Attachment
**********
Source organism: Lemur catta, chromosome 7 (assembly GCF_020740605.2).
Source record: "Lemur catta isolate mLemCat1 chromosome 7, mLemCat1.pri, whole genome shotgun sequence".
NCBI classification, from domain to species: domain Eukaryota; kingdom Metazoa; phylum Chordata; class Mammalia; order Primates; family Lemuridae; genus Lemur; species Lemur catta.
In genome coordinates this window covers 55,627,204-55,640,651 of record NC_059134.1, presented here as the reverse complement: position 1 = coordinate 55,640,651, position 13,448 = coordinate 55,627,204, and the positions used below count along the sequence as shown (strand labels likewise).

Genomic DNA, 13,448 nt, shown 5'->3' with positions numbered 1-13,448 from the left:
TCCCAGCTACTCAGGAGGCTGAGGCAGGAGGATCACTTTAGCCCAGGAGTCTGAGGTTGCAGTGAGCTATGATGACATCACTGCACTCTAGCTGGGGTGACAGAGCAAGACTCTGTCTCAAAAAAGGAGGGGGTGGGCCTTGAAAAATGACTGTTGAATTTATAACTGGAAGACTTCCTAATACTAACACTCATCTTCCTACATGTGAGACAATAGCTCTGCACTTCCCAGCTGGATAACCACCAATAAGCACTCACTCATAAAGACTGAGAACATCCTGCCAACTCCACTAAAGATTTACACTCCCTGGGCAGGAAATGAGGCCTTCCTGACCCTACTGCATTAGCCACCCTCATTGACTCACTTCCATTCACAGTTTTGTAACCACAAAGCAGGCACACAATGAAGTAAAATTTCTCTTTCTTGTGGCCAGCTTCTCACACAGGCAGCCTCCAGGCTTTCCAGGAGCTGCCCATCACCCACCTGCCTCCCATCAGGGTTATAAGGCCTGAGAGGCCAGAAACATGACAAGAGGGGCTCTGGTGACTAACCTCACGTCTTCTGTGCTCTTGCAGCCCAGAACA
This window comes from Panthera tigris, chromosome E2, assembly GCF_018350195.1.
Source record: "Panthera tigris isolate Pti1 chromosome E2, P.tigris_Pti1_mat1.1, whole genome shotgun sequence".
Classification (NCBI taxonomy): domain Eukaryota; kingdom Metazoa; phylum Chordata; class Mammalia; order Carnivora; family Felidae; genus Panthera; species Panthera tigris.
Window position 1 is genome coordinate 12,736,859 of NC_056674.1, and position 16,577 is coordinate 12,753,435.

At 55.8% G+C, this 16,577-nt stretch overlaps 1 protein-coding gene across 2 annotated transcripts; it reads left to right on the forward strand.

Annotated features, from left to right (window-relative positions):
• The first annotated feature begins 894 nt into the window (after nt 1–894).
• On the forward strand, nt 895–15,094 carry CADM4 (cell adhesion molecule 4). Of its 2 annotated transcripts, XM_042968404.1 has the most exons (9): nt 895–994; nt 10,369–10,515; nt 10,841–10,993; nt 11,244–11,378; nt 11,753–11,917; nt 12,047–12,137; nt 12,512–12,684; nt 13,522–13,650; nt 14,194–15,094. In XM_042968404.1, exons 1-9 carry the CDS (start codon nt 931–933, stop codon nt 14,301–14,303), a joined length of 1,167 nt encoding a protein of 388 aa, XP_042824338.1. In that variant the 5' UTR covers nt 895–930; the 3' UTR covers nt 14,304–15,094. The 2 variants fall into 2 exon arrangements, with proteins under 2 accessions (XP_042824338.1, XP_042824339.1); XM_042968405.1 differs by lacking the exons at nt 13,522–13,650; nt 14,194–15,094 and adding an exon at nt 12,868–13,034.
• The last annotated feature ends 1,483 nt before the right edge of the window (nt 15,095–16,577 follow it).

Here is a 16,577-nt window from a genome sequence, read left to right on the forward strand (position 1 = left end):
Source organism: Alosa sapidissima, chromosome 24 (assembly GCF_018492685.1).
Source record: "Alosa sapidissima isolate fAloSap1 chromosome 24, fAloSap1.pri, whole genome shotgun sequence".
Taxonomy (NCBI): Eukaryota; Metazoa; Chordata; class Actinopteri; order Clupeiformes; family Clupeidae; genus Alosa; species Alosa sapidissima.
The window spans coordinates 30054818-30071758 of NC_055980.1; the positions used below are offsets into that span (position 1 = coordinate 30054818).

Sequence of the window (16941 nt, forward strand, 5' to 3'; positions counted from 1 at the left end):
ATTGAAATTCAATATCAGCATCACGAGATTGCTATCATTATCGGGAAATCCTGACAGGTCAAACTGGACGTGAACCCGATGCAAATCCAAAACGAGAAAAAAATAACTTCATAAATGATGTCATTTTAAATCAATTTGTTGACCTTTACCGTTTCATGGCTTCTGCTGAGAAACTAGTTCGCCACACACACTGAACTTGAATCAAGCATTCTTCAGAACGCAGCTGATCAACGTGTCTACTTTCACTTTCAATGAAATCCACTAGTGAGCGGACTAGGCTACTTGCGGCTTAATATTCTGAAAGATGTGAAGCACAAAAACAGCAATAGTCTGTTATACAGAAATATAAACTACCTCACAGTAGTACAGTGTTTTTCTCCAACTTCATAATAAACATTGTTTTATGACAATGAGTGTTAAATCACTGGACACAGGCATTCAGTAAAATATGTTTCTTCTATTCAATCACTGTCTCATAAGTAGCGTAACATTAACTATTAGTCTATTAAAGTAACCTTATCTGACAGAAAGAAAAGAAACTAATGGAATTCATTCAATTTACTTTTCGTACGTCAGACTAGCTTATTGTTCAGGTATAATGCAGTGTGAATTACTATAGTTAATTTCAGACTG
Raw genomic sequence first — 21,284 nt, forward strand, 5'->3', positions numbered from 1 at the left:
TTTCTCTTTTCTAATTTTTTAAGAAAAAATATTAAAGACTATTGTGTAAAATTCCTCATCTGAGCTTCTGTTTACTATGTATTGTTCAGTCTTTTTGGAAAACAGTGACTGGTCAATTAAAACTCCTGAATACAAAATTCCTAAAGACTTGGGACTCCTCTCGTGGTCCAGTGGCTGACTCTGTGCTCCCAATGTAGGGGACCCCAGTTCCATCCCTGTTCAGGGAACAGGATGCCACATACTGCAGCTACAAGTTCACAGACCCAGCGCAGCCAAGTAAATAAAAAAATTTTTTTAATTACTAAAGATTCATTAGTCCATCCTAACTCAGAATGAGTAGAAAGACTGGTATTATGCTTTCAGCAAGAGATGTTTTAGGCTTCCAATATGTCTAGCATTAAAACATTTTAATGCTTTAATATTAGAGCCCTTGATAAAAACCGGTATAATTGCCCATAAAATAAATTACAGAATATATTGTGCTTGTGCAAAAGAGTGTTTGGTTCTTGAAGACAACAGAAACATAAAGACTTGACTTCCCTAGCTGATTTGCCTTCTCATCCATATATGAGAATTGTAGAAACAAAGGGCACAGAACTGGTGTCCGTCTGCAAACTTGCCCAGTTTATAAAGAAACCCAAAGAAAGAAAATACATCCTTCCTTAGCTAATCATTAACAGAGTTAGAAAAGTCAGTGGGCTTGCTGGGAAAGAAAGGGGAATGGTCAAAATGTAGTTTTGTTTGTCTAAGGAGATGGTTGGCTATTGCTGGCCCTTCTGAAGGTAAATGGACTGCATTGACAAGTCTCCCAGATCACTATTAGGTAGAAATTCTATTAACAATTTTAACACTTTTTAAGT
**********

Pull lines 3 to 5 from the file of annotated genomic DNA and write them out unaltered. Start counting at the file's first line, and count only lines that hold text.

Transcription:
NCBI classification, from domain to species: domain Eukaryota; kingdom Metazoa; phylum Chordata; class Mammalia; order Primates; family Lemuridae; genus Lemur; species Lemur catta.
In genome coordinates this window covers 55,627,204-55,640,651 of record NC_059134.1, presented here as the reverse complement: position 1 = coordinate 55,640,651, position 13,448 = coordinate 55,627,204, and the positions used below count along the sequence as shown (strand labels likewise).

Genomic DNA, 13,448 nt, shown 5'->3' with positions numbered 1-13,448 from the left: